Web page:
By Dylan J. Stone
In a globalized world, battered and bruised by a pandemic and social and economic upheaval, our community arrives at a very important crossroad.
The ‘shop local’ mantra, assisted by isolation from other towns, and the convenience of having a ‘local’ available to sell and service particular products on demand, continues to resonate strongly within our business community.
Notwithstanding, the convenience of online shopping, the increased mobility of essential and retail businesses, and the reopening of our country post-lockdown has enabled consumers to shop online and interstate for products and services.
The collision of the shop-local mantra with the new realities of a free-market economy post-lockdown has created a conflict that is now playing out in the streets and screens of Broken Hill.
Owner of the Broken Hill Kebab House, Muhammed Mehdi, commented that the rising costs of maintaining a local shop-front, such as rent, electricity, and water, must be passed onto consumers.
This makes it difficult to compete on pricing, which is challenging for all local businesses.
The mere fact competition exists isn’t the issue, according to Mr Mehdi, it’s that local businesses cannot fairly compete due to these additional costs.
Alternatively, Ali Kaya from the mobile Kebab King Mildura van, has said they support the local community in a variety of ways, including through the purchase of stock, accommodation, fuel and other necessities, as well as donating directly to various community groups and organisations.
On this basis, the argument that mobile businesses are syphoning money out-of-town is flimsy at best.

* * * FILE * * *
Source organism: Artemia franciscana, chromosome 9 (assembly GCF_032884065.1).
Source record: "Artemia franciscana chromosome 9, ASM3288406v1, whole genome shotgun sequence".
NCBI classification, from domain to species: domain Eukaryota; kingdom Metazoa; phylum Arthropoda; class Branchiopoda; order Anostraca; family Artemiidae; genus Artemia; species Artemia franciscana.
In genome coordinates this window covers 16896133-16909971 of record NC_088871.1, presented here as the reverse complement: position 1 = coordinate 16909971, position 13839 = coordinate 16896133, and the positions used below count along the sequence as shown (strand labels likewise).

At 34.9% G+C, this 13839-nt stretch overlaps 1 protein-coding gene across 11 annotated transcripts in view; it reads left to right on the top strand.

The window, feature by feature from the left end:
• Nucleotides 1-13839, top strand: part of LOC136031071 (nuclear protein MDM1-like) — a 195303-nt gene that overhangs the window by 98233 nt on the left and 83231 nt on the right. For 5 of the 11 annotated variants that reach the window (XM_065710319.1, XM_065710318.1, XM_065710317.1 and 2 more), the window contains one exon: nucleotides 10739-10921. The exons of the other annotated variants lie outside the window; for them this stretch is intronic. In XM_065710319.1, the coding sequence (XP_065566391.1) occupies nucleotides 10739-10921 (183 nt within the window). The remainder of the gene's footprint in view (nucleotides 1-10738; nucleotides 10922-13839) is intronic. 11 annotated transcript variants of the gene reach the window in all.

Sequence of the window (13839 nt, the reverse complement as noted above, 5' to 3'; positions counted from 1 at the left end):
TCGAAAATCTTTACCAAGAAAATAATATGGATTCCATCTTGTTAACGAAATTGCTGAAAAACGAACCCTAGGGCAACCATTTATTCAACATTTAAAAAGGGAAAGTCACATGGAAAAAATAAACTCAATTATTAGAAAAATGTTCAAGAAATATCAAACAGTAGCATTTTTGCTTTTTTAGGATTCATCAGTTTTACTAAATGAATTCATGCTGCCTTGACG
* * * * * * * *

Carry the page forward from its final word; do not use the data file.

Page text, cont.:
Both businesses, despite competing against each other, are here to serve and support our community.
The way our community views the competition between ‘local’ and ‘out-of-towner’ businesses must change.
As a community, we must now recognise that the protectionist rhetoric and ideals which historically have served us well are now obsolete, and we must come to this recognition not in anger or despair, but with optimism of what the future may hold.
There is a clear opportunity for the visiting businesses to contribute positively to our community, and it is incumbent on our community to provide this opportunity.
There is no doubt that the competition between our local businesses and visitor businesses needs to be fair, and much work can be done to ensure a level playing field.
However, we can no longer dismiss those who genuinely aim to contribute their time, energy and resources to our community by bringing their business here.
We are the beneficiaries of a free-market economy, where we reward anyone who has a go.
So, our community must now reject the age-old dichotomy between local businesses and out-of-towners, and instead level the playing field to make it easier for all businesses to compete fairly and ethically, in the best interests of our community.